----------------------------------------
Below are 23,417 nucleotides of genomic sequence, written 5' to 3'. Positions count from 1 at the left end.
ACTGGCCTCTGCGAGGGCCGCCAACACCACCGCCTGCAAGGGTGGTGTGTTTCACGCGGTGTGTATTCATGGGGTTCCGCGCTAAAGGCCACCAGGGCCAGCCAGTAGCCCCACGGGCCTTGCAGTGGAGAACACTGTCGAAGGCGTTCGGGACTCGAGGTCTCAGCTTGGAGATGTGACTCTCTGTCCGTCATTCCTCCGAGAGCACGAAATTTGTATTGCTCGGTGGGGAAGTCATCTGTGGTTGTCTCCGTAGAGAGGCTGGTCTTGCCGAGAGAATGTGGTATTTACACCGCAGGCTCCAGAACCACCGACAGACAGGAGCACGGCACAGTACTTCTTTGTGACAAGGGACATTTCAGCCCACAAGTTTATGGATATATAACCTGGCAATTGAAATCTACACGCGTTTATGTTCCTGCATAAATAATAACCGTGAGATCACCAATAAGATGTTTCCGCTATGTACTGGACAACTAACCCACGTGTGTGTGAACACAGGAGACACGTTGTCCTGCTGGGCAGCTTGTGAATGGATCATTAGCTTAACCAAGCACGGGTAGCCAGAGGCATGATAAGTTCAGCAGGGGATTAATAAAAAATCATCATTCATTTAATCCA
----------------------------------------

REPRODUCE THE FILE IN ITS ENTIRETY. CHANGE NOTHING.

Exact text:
Below are 23,417 nucleotides of genomic sequence, written 5' to 3'. Positions count from 1 at the left end.
ACTGGCCTCTGCGAGGGCCGCCAACACCACCGCCTGCAAGGGTGGTGTGTTTCACGCGGTGTGTATTCATGGGGTTCCGCGCTAAAGGCCACCAGGGCCAGCCAGTAGCCCCACGGGCCTTGCAGTGGAGAACACTGTCGAAGGCGTTCGGGACTCGAGGTCTCAGCTTGGAGATGTGACTCTCTGTCCGTCATTCCTCCGAGAGCACGAAATTTGTATTGCTCGGTGGGGAAGTCATCTGTGGTTGTCTCCGTAGAGAGGCTGGTCTTGCCGAGAGAATGTGGTATTTACACCGCAGGCTCCAGAACCACCGACAGACAGGAGCACGGCACAGTACTTCTTTGTGACAAGGGACATTTCAGCCCACAAGTTTATGGATATATAACCTGGCAATTGAAATCTACACGCGTTTATGTTCCTGCATAAATAATAACCGTGAGATCACCAATAAGATGTTTCCGCTATGTACTGGACAACTAACCCACGTGTGTGTGAACACAGGAGACACGTTGTCCTGCTGGGCAGCTTGTGAATGGATCATTAGCTTAACCAAGCACGGGTAGCCAGAGGCATGATAAGTTCAGCAGGGGATTAATAAAAAATCATCATTCATTTAATCCA